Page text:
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I've got problem connecting Flash client to Node.js server.

Short story:

For a first time I'm building a Node.js server that should be used by both web client (WebSocket) as well as a Flash client (Socket). The web client, of course, works like a charm, but I can't get over the Flash one. I get SECURITY_ERROR. After a day of research I think it's because of the policy file not being loaded. Ideas (primus on top of engine.io) ?

Long story:

I'm using Primus as I thought I'll need it because I have both web sockets and flash sockets to handle. Not sure if this is accurate? :)

I'm using Engine.io as a 'transformer/transporter' - the main framework that the layer uses. I won't discuss the standard web client (using Chrome and primus-client), as it's easy to setup.

I'm using simple and standard Sockets in AS3:

_socket = new Socket();
_socket.addEventListener(Event.CONNECT, onSocketConnect);
//...
_socket.addEventListener(SecurityErrorEvent.SECURITY_ERROR, onSecurityError);
_socket.addEventListener(IOErrorEvent.IO_ERROR, onIOError);

_socket.connect('localhost', '1337);

When building it within Flash IDE, it goes to the onSocketConnect function, but if I try to write anything to the socked - I get disconnected. If I run this from the web browser, I get into the onSecurityError method.

I must say that I don't get any traces in the node console!

primus.on('connection', function connection(spark) {
  console.log('new connection'); // never gets logged!

As I know, security error is thrown when there is error with the policy file, so I started searching for a solution for that.

I've read a lot of things online, and most common solution was simple usage of socket.io and so called FlashSocket.IO. I tried implementing it, but it's so old, that some of the code is a kind of missing and I finally got some errors from the hurlant library - I couldn't get it working.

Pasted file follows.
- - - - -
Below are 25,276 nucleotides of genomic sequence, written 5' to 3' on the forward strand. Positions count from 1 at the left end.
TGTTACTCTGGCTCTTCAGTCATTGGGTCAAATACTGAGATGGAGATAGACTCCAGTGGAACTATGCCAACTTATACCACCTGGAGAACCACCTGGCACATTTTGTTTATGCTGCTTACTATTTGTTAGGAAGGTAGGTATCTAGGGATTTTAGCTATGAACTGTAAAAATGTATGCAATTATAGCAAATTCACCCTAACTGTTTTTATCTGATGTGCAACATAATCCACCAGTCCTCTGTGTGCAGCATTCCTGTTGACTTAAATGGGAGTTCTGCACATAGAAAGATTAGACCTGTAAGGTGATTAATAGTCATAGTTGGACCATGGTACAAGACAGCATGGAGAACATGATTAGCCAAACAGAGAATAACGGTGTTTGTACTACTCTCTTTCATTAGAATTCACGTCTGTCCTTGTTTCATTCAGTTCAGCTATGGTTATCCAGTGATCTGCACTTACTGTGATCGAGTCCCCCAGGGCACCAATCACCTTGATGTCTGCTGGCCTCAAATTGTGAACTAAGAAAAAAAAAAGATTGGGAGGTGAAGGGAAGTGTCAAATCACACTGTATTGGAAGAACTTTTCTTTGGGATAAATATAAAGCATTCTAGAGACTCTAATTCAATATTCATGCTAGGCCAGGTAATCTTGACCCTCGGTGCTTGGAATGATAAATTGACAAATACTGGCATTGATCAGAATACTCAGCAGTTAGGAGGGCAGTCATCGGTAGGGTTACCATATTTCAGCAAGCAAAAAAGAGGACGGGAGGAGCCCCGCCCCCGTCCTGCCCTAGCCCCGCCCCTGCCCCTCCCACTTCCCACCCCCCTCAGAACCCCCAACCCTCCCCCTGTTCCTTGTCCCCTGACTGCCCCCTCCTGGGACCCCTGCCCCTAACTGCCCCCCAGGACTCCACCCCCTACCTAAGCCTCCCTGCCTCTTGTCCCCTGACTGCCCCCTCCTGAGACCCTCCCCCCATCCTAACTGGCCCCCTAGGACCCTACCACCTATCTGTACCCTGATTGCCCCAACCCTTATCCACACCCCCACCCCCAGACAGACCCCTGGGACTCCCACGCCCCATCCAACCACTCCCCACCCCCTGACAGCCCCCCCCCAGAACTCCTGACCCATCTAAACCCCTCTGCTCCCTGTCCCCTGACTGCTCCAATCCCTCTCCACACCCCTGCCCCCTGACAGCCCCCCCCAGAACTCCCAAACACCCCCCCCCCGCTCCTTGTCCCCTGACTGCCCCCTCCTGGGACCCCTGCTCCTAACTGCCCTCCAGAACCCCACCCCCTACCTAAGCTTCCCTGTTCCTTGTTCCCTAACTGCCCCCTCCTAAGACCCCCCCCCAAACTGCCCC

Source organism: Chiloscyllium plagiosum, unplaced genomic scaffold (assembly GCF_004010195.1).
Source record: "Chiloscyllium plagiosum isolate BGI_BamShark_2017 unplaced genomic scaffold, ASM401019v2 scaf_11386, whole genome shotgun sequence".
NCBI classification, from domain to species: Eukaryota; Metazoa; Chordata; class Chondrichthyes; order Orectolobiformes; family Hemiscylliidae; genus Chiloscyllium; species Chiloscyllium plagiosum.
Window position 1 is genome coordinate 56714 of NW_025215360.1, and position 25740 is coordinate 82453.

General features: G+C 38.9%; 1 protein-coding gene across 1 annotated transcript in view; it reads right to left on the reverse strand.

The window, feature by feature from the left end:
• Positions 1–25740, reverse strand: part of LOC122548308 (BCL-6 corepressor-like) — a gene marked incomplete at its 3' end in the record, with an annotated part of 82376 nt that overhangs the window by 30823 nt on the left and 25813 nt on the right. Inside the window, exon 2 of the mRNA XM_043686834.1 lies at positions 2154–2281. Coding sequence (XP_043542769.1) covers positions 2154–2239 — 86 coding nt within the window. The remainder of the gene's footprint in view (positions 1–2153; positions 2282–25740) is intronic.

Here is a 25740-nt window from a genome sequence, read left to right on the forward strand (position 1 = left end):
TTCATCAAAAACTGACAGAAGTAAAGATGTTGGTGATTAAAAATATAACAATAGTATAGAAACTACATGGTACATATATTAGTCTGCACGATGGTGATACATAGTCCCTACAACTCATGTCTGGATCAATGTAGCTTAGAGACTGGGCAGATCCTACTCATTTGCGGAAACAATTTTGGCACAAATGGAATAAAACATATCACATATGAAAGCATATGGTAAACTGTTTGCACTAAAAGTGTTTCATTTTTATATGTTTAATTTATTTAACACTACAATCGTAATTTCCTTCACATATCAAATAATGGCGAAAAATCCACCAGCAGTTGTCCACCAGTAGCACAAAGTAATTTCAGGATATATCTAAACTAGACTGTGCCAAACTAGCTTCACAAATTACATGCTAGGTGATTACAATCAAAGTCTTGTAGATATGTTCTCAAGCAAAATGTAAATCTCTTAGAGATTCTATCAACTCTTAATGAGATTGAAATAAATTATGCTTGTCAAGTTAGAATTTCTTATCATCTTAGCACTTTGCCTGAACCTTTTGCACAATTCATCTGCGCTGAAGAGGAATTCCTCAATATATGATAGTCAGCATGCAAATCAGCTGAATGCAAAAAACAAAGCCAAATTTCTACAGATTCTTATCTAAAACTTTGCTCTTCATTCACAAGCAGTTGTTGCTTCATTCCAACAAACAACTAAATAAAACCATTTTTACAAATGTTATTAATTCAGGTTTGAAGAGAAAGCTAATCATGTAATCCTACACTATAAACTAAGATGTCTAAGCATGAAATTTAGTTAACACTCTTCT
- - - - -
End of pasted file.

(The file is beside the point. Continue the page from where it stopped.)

I also saw some node package called policy, which runs separate server to server the policy file.

I tried adding a transport array with flashsocket in it - no change. I also can't understand why all of the samples are using transports - I've searched and both index.js and primus.js are using transport (why there are two separate files, Jesus?!)

I could try using only engine.io without primus, but I don't know if this would be of any help. All the posts and samples I've found are pretty old - please help me with any up to date solution or at least some explanation what needs to be done - seems like a whole new universe to me :)

Thanks in advance!

Edit: Thanks to the The_asMan, I figured out it has something to do with the handshake. I've tried this simple example (despite the fact it's so old) - it worked perfectly for the Flash client! Of course I cannot connect web sockets to it, as the handshake is not proper - it has some kind of protocol for it.

So I guess I just have to understand how to get the <policy-file-request/> in node - I'll be able to return the policy file. But I don't know how to get it - I don't receive any kind of data nor connect handler...

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2 Answers 2

You have a cross domain policy issue.

I answered it all here.

AS3 - Flash/AIR Socket Communication writeUTFBytes only works once

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Thanks for the reply. As I said - I understand that there is policy issue, I just can't figure out how to fix it :) As I'm using engine.io, there is no connected event fired there, so I cannot even send the policy file back. Maybe there is something in the handshake that I'm missing.. –  Andrey Popov Apr 14 '14 at 15:49
    
@AndreyPopov A policy file request is a request like any other - you should just be able to add a handler for the url, and serve up the policy file, no? –  divillysausages Apr 14 '14 at 16:28
    
Unfortunately, as I said, the server doesn't even get a connect handler, so it cannot send any response. I think it's because of all those frameworks and wrappers, because the most basic implementations work. But I don't need only Flash socket server, I would like to use it along with Web Sockets.. –  Andrey Popov Apr 14 '14 at 17:32

just an idea: On some operating systems, flush() is called automatically between execution frames, but on other operating systems, such as Windows, the data is never sent unless you call flush() explicitly. To ensure your application behaves reliably across all operating systems, it is a good practice to call the flush() method after writing each message (or related group of data) to the socket.

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